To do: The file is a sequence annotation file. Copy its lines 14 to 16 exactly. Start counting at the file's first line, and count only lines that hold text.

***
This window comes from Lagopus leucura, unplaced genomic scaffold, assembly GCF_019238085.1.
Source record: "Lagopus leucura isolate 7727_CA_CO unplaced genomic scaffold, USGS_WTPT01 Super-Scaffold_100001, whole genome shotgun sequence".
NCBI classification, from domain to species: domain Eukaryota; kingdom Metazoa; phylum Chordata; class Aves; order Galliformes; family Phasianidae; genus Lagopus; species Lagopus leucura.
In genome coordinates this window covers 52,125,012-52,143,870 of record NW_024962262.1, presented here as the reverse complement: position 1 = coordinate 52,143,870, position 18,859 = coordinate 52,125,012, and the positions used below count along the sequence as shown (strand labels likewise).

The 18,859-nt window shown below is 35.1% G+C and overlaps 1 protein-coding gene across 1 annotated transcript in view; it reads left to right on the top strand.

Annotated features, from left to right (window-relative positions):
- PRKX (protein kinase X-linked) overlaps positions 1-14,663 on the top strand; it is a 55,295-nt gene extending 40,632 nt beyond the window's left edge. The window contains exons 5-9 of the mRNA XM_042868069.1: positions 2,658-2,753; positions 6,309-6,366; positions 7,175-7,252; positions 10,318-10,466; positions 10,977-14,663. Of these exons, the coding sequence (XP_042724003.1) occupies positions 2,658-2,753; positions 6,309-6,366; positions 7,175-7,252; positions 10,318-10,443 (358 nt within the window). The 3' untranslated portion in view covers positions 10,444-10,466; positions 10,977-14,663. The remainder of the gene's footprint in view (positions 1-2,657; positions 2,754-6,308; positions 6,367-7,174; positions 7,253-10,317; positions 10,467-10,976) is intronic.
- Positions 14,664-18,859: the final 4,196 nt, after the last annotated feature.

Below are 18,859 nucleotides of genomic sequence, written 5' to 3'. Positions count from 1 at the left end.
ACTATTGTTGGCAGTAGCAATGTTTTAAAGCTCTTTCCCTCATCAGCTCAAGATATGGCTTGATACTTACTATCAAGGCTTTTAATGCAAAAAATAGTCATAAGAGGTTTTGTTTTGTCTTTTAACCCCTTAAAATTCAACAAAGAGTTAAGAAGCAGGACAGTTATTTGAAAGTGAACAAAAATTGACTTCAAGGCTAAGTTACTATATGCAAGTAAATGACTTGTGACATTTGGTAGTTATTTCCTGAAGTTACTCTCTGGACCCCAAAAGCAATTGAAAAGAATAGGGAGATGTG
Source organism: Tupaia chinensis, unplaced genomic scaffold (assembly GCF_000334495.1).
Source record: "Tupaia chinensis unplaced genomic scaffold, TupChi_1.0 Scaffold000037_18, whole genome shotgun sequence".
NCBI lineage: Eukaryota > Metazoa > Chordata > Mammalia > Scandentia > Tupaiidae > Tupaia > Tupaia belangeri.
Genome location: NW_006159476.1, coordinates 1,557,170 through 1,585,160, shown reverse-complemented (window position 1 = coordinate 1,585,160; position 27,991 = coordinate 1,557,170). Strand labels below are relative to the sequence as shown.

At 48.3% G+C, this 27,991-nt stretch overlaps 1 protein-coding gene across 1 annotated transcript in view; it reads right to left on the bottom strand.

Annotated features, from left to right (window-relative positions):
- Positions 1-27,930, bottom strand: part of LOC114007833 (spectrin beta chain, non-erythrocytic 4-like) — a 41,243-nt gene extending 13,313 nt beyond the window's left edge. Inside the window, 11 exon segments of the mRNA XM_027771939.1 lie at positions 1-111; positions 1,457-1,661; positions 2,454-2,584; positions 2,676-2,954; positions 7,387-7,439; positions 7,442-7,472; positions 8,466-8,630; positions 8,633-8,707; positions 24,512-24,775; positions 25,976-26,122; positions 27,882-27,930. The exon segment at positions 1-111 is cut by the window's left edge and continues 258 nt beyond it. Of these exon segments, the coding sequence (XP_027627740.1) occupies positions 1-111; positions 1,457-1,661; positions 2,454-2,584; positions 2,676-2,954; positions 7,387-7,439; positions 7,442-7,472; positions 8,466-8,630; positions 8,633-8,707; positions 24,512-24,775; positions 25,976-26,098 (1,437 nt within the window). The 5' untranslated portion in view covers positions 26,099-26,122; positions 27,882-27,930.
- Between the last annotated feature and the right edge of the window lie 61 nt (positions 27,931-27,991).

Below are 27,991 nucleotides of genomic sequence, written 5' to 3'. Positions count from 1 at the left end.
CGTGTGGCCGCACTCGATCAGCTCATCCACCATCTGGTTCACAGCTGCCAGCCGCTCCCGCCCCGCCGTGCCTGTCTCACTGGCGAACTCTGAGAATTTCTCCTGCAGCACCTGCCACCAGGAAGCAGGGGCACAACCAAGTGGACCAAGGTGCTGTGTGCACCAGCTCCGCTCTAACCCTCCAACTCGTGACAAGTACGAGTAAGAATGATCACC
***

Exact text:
Genome location: NW_006159476.1, coordinates 1,557,170 through 1,585,160, shown reverse-complemented (window position 1 = coordinate 1,585,160; position 27,991 = coordinate 1,557,170). Strand labels below are relative to the sequence as shown.

At 48.3% G+C, this 27,991-nt stretch overlaps 1 protein-coding gene across 1 annotated transcript in view; it reads right to left on the bottom strand.

Annotated features, from left to right (window-relative positions):